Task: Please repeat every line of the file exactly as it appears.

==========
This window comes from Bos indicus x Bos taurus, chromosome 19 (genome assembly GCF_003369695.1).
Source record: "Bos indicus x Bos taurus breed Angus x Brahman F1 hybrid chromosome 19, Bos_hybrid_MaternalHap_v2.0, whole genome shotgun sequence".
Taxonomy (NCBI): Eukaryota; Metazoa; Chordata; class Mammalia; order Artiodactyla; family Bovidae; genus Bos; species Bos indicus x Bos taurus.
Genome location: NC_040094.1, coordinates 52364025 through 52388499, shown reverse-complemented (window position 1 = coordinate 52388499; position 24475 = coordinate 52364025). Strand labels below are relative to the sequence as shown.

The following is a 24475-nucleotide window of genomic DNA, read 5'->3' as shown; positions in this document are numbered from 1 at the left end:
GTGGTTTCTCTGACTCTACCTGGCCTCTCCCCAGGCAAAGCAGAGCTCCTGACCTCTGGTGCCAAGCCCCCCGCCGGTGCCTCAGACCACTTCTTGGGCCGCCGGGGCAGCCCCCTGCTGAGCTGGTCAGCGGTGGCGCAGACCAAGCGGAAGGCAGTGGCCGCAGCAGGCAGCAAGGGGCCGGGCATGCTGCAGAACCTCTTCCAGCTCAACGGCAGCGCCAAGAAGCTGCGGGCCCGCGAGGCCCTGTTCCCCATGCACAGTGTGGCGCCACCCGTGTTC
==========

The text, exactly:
This window comes from Bos indicus x Bos taurus, chromosome 19 (genome assembly GCF_003369695.1).
Source record: "Bos indicus x Bos taurus breed Angus x Brahman F1 hybrid chromosome 19, Bos_hybrid_MaternalHap_v2.0, whole genome shotgun sequence".
Taxonomy (NCBI): Eukaryota; Metazoa; Chordata; class Mammalia; order Artiodactyla; family Bovidae; genus Bos; species Bos indicus x Bos taurus.
Genome location: NC_040094.1, coordinates 52364025 through 52388499, shown reverse-complemented (window position 1 = coordinate 52388499; position 24475 = coordinate 52364025). Strand labels below are relative to the sequence as shown.

The following is a 24475-nucleotide window of genomic DNA, read 5'->3' as shown; positions in this document are numbered from 1 at the left end:
GTGGTTTCTCTGACTCTACCTGGCCTCTCCCCAGGCAAAGCAGAGCTCCTGACCTCTGGTGCCAAGCCCCCCGCCGGTGCCTCAGACCACTTCTTGGGCCGCCGGGGCAGCCCCCTGCTGAGCTGGTCAGCGGTGGCGCAGACCAAGCGGAAGGCAGTGGCCGCAGCAGGCAGCAAGGGGCCGGGCATGCTGCAGAACCTCTTCCAGCTCAACGGCAGCGCCAAGAAGCTGCGGGCCCGCGAGGCCCTGTTCCCCATGCACAGTGTGGCGCCACCCGTGTTC